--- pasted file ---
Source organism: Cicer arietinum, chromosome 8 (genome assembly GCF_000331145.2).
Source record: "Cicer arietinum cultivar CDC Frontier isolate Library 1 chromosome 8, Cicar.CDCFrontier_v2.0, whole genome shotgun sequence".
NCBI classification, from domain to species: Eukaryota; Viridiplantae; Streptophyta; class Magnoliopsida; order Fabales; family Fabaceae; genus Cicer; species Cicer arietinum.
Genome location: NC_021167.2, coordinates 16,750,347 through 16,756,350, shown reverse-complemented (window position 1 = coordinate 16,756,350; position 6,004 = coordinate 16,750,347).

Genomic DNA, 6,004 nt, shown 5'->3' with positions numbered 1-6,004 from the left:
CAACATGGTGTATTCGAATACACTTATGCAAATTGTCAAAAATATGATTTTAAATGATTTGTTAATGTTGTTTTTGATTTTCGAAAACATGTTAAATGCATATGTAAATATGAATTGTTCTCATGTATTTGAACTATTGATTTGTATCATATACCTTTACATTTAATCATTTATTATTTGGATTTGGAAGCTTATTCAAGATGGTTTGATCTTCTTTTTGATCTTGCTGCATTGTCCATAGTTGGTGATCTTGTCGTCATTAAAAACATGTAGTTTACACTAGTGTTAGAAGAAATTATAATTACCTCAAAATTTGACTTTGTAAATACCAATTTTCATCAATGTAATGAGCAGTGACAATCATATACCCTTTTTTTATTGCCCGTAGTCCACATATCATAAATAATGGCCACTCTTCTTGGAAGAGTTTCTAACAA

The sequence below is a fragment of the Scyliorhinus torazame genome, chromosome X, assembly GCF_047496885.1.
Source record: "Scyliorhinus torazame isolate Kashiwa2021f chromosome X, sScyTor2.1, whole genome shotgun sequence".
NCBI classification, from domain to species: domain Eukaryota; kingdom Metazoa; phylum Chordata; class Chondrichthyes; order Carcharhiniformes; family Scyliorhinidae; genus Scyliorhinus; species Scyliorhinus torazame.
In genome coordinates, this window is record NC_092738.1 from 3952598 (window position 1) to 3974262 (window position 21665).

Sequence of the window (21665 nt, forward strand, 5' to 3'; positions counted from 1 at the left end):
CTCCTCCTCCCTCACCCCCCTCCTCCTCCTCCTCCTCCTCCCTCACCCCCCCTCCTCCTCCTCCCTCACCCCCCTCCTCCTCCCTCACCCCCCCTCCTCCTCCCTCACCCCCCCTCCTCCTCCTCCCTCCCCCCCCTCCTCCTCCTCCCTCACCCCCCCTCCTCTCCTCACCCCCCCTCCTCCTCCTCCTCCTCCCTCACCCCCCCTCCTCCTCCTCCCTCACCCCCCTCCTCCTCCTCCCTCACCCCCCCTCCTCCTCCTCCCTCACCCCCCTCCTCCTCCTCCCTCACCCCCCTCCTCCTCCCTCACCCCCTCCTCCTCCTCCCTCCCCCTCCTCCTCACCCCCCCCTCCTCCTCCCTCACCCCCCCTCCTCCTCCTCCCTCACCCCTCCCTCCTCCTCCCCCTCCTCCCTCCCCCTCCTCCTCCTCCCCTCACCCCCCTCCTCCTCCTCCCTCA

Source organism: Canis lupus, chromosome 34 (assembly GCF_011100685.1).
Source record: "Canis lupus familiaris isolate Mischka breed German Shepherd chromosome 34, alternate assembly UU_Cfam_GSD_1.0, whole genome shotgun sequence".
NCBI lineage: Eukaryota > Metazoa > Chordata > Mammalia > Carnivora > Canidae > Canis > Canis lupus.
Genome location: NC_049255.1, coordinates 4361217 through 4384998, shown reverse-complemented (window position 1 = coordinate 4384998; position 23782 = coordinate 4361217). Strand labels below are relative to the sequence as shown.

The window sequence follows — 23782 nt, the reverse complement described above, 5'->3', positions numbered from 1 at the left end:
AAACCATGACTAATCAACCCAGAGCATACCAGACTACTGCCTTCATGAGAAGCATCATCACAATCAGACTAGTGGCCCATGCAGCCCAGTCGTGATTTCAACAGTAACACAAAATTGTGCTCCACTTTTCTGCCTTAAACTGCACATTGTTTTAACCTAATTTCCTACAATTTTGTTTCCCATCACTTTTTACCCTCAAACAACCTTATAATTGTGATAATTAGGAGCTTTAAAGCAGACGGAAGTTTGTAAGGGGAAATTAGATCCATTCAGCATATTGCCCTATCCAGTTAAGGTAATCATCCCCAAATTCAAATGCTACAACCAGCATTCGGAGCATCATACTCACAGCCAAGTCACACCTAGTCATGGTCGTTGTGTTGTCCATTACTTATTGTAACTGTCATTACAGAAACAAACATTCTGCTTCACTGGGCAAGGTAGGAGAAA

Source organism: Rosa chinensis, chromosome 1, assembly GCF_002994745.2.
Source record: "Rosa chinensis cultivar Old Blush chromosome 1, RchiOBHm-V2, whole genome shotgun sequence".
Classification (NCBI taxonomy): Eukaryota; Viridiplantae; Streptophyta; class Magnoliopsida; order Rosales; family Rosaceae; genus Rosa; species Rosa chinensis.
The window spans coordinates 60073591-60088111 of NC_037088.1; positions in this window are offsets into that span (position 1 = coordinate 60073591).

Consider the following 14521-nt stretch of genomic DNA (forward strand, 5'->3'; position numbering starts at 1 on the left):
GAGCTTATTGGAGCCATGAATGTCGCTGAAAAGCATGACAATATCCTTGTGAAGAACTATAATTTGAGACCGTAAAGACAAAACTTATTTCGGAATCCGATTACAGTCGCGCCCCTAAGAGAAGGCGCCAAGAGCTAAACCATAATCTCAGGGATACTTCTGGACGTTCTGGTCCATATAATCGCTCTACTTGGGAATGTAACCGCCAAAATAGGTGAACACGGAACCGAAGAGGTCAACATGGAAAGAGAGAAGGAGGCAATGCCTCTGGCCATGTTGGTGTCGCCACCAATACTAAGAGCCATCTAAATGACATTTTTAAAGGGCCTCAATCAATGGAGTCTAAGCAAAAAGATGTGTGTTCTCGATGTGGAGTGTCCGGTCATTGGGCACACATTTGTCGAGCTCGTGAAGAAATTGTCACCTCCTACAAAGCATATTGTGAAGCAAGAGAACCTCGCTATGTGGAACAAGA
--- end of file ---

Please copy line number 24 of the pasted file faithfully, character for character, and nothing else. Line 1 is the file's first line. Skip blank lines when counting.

GAGCTTATTGGAGCCATGAATGTCGCTGAAAAGCATGACAATATCCTTGTGAAGAACTATAATTTGAGACCGTAAAGACAAAACTTATTTCGGAATCCGATTACAGTCGCGCCCCTAAGAGAAGGCGCCAAGAGCTAAACCATAATCTCAGGGATACTTCTGGACGTTCTGGTCCATATAATCGCTCTACTTGGGAATGTAACCGCCAAAATAGGTGAACACGGAACCGAAGAGGTCAACATGGAAAGAGAGAAGGAGGCAATGCCTCTGGCCATGTTGGTGTCGCCACCAATACTAAGAGCCATCTAAATGACATTTTTAAAGGGCCTCAATCAATGGAGTCTAAGCAAAAAGATGTGTGTTCTCGATGTGGAGTGTCCGGTCATTGGGCACACATTTGTCGAGCTCGTGAAGAAATTGTCACCTCCTACAAAGCATATTGTGAAGCAAGAGAACCTCGCTATGTGGAACAAGA